Canada: Judge Slams Criminalization of HIV
June 16, 2009
Canada has filed criminal charges against more people with HIV per capita than any other country and is setting a poor example for other nations on how to deal rationally with HIV/AIDS, according to a top South African jurist. Canada has put more than 90 HIV-positive people on trial for having unprotected sex, even when no HIV transmission occurred, resulting in almost 70 convictions since the late 1980s, said Edwin Cameron, a judge on South Africa's Constitutional Court.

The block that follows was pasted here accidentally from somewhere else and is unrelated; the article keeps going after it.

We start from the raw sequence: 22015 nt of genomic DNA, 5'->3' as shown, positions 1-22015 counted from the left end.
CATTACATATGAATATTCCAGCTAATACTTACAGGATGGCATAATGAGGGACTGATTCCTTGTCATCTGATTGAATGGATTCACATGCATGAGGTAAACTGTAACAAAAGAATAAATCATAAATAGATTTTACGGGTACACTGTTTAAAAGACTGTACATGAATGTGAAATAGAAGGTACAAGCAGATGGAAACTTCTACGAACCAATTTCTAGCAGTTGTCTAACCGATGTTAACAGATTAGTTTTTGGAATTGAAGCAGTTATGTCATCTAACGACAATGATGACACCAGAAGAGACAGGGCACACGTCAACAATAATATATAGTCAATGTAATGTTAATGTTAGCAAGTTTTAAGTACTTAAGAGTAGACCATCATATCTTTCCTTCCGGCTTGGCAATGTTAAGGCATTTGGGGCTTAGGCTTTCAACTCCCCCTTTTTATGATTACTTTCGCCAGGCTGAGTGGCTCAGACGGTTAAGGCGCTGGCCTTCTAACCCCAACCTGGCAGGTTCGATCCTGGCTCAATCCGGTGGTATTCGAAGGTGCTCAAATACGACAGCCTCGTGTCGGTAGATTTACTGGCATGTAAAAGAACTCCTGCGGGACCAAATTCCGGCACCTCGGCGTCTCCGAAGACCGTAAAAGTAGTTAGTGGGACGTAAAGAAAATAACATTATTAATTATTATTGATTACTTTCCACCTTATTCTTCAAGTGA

AIDS activists must accept instances where criminal liability is justified, such as when someone with HIV actively deceives partners and infects them, Cameron said. But Canada should ask itself why HIV is subject to criminal prosecution, whereas swine flu and TB transmission are not, Cameron noted.
"I feel a sort of intensity about these issues because of the path I have walked," said Cameron, who is HIV-positive. "I have been close to death from AIDS. I've had my life given back to me. And I'm still the only person holding public office in the whole of Africa, the whole of Africa, who has spoken about living with HIV. So I am speaking from an epidemic of silence."
06.13.2009; Tracey Tyler
This article was provided by CDC National Prevention Information Network. It is a part of the publication CDC HIV/Hepatitis/STD/TB Prevention News Update.